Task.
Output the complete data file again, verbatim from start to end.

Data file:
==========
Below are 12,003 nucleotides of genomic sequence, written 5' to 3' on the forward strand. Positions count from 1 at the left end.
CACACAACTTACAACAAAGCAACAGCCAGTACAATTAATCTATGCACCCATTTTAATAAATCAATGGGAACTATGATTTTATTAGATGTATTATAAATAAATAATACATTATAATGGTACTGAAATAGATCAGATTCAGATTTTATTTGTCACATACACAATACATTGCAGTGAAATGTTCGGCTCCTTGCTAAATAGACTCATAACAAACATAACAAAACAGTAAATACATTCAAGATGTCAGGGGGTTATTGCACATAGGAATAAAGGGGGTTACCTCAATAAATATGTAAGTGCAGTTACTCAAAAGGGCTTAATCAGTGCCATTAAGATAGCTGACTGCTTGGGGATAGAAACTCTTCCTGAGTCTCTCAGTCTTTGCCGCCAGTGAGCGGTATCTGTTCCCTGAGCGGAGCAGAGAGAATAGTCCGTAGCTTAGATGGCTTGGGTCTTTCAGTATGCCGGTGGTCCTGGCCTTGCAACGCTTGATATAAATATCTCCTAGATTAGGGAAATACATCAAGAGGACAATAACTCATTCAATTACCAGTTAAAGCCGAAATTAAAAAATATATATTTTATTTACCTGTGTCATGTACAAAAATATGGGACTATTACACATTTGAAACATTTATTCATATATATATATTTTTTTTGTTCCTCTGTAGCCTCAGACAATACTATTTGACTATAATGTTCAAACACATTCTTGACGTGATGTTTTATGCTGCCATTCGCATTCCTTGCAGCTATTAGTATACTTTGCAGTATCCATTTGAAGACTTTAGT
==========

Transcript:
Below are 12,003 nucleotides of genomic sequence, written 5' to 3' on the forward strand. Positions count from 1 at the left end.
CACACAACTTACAACAAAGCAACAGCCAGTACAATTAATCTATGCACCCATTTTAATAAATCAATGGGAACTATGATTTTATTAGATGTATTATAAATAAATAATACATTATAATGGTACTGAAATAGATCAGATTCAGATTTTATTTGTCACATACACAATACATTGCAGTGAAATGTTCGGCTCCTTGCTAAATAGACTCATAACAAACATAACAAAACAGTAAATACATTCAAGATGTCAGGGGGTTATTGCACATAGGAATAAAGGGGGTTACCTCAATAAATATGTAAGTGCAGTTACTCAAAAGGGCTTAATCAGTGCCATTAAGATAGCTGACTGCTTGGGGATAGAAACTCTTCCTGAGTCTCTCAGTCTTTGCCGCCAGTGAGCGGTATCTGTTCCCTGAGCGGAGCAGAGAGAATAGTCCGTAGCTTAGATGGCTTGGGTCTTTCAGTATGCCGGTGGTCCTGGCCTTGCAACGCTTGATATAAATATCTCCTAGATTAGGGAAATACATCAAGAGGACAATAACTCATTCAATTACCAGTTAAAGCCGAAATTAAAAAATATATATTTTATTTACCTGTGTCATGTACAAAAATATGGGACTATTACACATTTGAAACATTTATTCATATATATATATTTTTTTTGTTCCTCTGTAGCCTCAGACAATACTATTTGACTATAATGTTCAAACACATTCTTGACGTGATGTTTTATGCTGCCATTCGCATTCCTTGCAGCTATTAGTATACTTTGCAGTATCCATTTGAAGACTTTAGT